Occupational and Environmental Health Nursing (OEHN) | Midwest Center for Occupational Health and Safety Education and Research Center

Occupational and Environmental Health Nursing (OEHN)

Pat McGovern, PhD, MPH, BSN, Program Director and Bond Professor of Environmental and Occupational Heath Policy

The Occupational and Environmental Health Nursing (OEHN) program prepares future leaders dedicated to the health and safety of people at work, their families, and the general community environment. Graduates of the MPH program work in business, industry, health care and public health – to develop, manage and evaluate health programs designed to promote health and prevent work-related injuries and disease. Graduates of the PhD program work in universities, and public and private institutions to conduct research and educate future generations of occupational and environmental health professionals and educators.

The degree options for this program are a Master of Public Health (MPH) and a Doctor of Philosophy (PhD) in Environmental Health. Learn more about the degrees.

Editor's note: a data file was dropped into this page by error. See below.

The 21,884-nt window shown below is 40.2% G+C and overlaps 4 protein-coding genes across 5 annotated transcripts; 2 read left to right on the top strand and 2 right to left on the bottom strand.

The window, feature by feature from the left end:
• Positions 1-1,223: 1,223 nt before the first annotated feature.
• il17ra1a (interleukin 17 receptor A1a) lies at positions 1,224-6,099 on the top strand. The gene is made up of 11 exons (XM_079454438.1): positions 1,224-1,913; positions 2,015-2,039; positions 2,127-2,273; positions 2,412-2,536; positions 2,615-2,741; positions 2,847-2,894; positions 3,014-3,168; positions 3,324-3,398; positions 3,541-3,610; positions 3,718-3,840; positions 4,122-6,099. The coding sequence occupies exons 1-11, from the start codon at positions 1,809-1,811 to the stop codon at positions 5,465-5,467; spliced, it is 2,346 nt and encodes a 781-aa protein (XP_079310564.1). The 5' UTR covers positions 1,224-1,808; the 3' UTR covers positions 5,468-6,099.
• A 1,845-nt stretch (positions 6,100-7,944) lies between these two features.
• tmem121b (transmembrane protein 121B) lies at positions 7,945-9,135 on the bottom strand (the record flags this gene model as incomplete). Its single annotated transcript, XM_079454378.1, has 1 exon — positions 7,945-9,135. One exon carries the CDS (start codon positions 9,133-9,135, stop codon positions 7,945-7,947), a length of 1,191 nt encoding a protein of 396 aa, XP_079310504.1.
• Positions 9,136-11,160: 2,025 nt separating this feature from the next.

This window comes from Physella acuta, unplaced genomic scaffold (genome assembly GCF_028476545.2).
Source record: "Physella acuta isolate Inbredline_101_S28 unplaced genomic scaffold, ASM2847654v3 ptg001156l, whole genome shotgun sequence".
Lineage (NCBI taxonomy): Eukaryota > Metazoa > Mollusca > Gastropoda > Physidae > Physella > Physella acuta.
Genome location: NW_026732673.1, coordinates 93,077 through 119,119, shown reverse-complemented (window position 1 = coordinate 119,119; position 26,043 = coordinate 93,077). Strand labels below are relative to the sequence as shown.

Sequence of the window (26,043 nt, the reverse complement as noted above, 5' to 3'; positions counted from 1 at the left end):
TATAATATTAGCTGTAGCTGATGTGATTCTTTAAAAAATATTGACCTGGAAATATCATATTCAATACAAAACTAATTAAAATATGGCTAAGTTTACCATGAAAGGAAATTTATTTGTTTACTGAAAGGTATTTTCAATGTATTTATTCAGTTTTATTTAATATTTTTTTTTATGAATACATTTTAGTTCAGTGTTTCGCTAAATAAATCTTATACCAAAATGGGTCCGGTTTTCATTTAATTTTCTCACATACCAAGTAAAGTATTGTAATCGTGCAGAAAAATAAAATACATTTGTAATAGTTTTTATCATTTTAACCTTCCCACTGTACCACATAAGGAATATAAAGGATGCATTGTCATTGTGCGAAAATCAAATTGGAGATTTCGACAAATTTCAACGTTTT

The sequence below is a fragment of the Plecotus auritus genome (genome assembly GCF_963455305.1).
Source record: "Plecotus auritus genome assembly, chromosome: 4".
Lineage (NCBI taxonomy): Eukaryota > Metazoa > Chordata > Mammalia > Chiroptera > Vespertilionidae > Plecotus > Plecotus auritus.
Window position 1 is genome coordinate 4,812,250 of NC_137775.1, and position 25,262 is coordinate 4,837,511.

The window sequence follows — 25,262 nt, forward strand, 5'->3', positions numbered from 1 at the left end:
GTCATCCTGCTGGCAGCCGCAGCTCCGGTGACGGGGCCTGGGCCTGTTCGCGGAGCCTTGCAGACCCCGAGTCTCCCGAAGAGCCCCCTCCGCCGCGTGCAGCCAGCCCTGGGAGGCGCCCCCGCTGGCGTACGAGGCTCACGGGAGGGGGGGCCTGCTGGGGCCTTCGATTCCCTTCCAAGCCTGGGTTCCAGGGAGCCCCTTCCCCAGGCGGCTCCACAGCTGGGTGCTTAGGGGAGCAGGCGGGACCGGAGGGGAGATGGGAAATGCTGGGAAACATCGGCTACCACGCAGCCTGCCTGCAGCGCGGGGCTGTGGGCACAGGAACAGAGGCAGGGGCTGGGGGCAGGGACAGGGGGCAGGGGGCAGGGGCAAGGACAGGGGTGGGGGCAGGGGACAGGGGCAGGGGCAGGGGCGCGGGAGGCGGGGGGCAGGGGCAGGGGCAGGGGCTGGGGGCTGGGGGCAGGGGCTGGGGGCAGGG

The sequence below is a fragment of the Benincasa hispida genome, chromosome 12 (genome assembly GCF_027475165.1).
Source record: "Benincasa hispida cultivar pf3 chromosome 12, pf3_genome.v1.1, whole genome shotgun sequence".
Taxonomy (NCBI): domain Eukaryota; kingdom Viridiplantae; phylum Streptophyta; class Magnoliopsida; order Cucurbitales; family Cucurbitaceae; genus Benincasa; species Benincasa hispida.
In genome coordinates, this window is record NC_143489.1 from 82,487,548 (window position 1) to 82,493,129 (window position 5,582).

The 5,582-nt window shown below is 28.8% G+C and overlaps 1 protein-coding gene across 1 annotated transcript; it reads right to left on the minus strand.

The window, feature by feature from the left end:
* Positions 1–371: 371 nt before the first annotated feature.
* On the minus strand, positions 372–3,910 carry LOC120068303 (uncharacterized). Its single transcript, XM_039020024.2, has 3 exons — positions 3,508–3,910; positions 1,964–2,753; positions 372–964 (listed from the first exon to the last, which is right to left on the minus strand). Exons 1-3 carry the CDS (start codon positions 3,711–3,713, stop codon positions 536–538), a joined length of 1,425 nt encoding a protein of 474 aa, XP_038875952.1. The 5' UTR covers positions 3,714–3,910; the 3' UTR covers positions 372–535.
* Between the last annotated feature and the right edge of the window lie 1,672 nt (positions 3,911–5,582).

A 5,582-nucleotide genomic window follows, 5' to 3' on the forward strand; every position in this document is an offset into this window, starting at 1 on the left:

Student financial support
A major benefit of this program is the availability of financial support to cover eligible student tuition and fees through a training grant from the National Institute for Occupational Safety and Health (NIOSH). This financial support is determined annually based on federal budget appropriations. In addition, other funding sources may be available.

Interdisciplinary approach
Occupational and Environmental Health Nursing integrates the sciences of occupational and environmental health with a population health perspective and prevention. Coursework and field experiences involve interactive learning and team work with students in epidemiology, injury prevention, industrial hygiene, occupational medicine and toxicology.

Fieldwork and Applied Learning
Student apply coursework to real world problems working with professional mentors in the community at the local, regional, national or global level. Learning experiences are facilitated through the faculty or initiated by students.

Nurses interested in public health, passionate about the prevention of illness and injury, and wanting to work with employed adults should apply. Individuals must have at least one year of professional experience as a registered nurse (licensed to practice in the United States).